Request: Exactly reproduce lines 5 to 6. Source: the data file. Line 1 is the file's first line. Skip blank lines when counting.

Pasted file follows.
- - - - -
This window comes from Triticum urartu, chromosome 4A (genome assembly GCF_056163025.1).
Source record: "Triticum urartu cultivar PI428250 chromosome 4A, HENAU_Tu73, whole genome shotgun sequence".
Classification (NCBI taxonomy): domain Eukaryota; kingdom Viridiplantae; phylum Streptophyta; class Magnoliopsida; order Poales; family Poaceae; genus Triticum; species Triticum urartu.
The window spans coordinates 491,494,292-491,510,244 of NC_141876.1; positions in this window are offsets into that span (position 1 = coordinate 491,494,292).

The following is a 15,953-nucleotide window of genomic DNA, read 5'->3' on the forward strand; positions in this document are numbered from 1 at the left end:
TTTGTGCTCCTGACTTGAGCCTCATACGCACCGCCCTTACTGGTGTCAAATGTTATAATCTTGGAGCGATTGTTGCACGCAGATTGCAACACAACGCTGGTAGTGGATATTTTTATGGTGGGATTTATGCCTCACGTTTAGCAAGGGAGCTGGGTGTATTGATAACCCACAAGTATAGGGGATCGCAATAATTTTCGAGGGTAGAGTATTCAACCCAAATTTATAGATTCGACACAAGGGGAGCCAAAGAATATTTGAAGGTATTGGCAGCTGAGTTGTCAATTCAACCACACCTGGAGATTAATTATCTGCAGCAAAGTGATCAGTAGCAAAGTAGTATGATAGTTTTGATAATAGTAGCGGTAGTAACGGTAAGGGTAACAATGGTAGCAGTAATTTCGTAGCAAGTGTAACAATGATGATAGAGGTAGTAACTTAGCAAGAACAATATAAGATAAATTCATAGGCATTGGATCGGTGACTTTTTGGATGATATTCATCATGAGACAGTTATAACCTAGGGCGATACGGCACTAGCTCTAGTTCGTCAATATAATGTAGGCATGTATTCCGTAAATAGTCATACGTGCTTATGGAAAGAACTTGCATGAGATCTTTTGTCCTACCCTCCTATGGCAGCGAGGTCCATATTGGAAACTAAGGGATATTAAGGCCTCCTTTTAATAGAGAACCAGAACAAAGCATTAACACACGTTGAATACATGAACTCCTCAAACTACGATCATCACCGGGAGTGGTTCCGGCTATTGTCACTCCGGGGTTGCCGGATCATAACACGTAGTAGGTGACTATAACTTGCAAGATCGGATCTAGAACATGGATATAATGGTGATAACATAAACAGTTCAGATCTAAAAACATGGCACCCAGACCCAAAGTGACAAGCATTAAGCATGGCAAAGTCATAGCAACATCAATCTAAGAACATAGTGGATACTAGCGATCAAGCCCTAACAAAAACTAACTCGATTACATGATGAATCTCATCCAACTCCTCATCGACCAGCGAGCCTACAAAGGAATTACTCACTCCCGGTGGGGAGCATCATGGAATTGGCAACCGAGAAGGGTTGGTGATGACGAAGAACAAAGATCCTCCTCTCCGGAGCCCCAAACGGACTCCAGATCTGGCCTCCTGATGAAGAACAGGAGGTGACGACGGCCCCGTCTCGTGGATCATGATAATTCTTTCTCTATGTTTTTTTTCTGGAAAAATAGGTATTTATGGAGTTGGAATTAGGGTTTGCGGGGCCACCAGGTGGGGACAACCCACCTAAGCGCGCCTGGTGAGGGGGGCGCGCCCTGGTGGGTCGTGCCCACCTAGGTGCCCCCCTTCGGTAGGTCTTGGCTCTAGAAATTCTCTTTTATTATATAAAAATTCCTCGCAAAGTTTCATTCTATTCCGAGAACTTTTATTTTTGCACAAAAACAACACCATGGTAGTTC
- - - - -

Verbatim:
The following is a 15,953-nucleotide window of genomic DNA, read 5'->3' on the forward strand; positions in this document are numbered from 1 at the left end:
TTTGTGCTCCTGACTTGAGCCTCATACGCACCGCCCTTACTGGTGTCAAATGTTATAATCTTGGAGCGATTGTTGCACGCAGATTGCAACACAACGCTGGTAGTGGATATTTTTATGGTGGGATTTATGCCTCACGTTTAGCAAGGGAGCTGGGTGTATTGATAACCCACAAGTATAGGGGATCGCAATAATTTTCGAGGGTAGAGTATTCAACCCAAATTTATAGATTCGACACAAGGGGAGCCAAAGAATATTTGAAGGTATTGGCAGCTGAGTTGTCAATTCAACCACACCTGGAGATTAATTATCTGCAGCAAAGTGATCAGTAGCAAAGTAGTATGATAGTTTTGATAATAGTAGCGGTAGTAACGGTAAGGGTAACAATGGTAGCAGTAATTTCGTAGCAAGTGTAACAATGATGATAGAGGTAGTAACTTAGCAAGAACAATATAAGATAAATTCATAGGCATTGGATCGGTGACTTTTTGGATGATATTCATCATGAGACAGTTATAACCTAGGGCGATACGGCACTAGCTCTAGTTCGTCAATATAATGTAGGCATGTATTCCGTAAATAGTCATACGTGCTTATGGAAAGAACTTGCATGAGATCTTTTGTCCTACCCTCCTATGGCAGCGAGGTCCATATTGGAAACTAAGGGATATTAAGGCCTCCTTTTAATAGAGAACCAGAACAAAGCATTAACACACGTTGAATACATGAACTCCTCAAACTACGATCATCACCGGGAGTGGTTCCGGCTATTGTCACTCCGGGGTTGCCGGATCATAACACGTAGTAGGTGACTATAACTTGCAAGATCGGATCTAGAACATGGATATAATGGTGATAACATAAACAGTTCAGATCTAAAAACATGGCACCCAGACCCAAAGTGACAAGCATTAAGCATGGCAAAGTCATAGCAACATCAATCTAAGAACATAGTGGATACTAGCGATCAAGCCCTAACAAAAACTAACTCGATTACATGATGAATCTCATCCAACTCCTCATCGACCAGCGAGCCTACAAAGGAATTACTCACTCCCGGTGGGGAGCATCATGGAATTGGCAACCGAGAAGGGTTGGTGATGACGAAGAACAAAGATCCTCCTCTCCGGAGCCCCAAACGGACTCCAGATCTGGCCTCCTGATGAAGAACAGGAGGTGACGACGGCCCCGTCTCGTGGATCATGATAATTCTTTCTCTATGTTTTTTTTCTGGAAAAATAGGTATTTATGGAGTTGGAATTAGGGTTTGCGGGGCCACCAGGTGGGGACAACCCACCTAAGCGCGCCTGGTGAGGGGGGCGCGCCCTGGTGGGTCGTGCCCACCTAGGTGCCCCCCTTCGGTAGGTCTTGGCTCTAGAAATTCTCTTTTATTATATAAAAATTCCTCGCAAAGTTTCATTCTATTCCGAGAACTTTTATTTTTGCACAAAAACAACACCATGGTAGTTC